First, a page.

Geothermal Greenhouses Could Bring Citrus Groves to the Midwest

published Feb 15, 2016
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(Image credit: Jenny Huang)

Citrus groves are the stuff of dreams for this midwestern lady! We’re lucky to have some lovely peaches and cherries come summer, but oranges and lemons? Not a chance. Brutal winters and cold temperatures just don’t fit the bill for a juicy grapefruit to roll from the tree to my bowl. But thanks to the efficient nature of geothermal greenhouses, that could soon change!

Greenhouses are a great idea when it comes to extending a crop’s growing season, but they’re not entirely without fault. Of course, an obvious perk of eating locally is the reduction in resources required to produce said produce. But greenhouses, unfortunately, can have monstrous bills when it comes to maintaining an acceptable temperature for growth — a fact which is exaggerated when the fruits and vegetables in question prefer warmer temperatures.

So, clever farmers began to wonder: Why not tap into a free and abundant source of heat — the Earth? Twenty years ago, Russ Finch designed and built an incredible greenhouse that does just that. The plans include a foundation that sits four feet below ground level, a roof that slants toward the sun, and a series of plastic tubes.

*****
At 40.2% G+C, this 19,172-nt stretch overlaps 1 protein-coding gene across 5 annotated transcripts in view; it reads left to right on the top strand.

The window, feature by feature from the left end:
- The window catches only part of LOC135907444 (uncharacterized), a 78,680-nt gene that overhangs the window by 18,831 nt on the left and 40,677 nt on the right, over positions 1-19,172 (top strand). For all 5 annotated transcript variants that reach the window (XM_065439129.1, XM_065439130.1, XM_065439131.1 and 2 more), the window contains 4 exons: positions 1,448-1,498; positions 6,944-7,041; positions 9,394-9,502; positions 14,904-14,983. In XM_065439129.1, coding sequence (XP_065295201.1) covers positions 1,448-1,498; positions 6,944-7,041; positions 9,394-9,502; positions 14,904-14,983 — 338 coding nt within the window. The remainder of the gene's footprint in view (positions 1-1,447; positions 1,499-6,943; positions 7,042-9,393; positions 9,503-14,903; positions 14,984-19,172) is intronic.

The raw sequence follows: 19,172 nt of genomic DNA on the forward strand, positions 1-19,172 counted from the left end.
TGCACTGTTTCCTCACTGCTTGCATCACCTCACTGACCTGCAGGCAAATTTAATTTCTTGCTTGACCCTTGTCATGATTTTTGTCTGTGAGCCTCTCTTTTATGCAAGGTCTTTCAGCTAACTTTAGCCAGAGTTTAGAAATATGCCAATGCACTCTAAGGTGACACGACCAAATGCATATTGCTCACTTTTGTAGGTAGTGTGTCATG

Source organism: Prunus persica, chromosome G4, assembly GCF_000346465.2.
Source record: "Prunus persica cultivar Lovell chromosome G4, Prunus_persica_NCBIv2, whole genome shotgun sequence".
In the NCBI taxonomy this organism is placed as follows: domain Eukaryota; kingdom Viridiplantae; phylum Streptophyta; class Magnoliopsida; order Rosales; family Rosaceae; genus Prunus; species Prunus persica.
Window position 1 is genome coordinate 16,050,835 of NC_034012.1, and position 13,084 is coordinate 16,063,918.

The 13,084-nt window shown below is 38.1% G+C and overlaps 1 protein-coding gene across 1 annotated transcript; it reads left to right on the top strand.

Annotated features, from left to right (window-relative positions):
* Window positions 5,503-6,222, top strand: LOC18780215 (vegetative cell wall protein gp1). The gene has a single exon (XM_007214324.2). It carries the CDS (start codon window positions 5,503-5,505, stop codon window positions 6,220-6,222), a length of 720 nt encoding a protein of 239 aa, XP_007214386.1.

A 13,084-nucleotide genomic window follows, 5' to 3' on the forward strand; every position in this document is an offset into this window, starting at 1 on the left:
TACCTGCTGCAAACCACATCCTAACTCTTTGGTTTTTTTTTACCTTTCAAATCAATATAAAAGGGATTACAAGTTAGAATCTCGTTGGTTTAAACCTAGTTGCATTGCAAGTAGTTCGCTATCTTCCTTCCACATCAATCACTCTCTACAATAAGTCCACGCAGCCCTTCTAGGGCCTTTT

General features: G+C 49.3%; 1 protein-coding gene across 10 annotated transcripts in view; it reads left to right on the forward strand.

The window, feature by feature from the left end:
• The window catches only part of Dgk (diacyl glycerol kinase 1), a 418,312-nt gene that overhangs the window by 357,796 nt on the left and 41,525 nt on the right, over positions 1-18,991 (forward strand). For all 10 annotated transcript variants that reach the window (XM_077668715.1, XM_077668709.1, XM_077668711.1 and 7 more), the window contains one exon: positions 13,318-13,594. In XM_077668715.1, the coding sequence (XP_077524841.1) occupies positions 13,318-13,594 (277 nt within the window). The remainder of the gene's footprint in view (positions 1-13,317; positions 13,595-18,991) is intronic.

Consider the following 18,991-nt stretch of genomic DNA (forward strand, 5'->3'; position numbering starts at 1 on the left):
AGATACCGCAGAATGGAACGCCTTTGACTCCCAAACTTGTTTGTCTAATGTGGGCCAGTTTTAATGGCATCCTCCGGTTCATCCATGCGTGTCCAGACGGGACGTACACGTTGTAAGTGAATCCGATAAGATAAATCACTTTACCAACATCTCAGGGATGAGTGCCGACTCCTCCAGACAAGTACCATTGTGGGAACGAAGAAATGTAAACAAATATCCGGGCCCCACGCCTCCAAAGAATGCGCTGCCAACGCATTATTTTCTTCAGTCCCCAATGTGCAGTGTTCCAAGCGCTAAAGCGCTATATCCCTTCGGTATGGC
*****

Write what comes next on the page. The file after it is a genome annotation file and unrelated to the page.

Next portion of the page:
Thanks to the sunlight, his Greenhouse in the Snow reaches temperatures well into the 80s during the day. But at night, the temperature is only kept above dangerous levels, thanks to a smart system of plastic tubes buried underground. Air circulates from the greenhouse, through the soil, and back again — eradicating the need for any external heaters. Finch says this system keeps his energy bill down to an unbelievable $1 a day!

His greenhouse, located in Nebraska, is brimming with lemons, oranges, figs, and grapes. He even sells the construction plans for those who might be interested in building their own. Unfortunately, the green thumb is not included.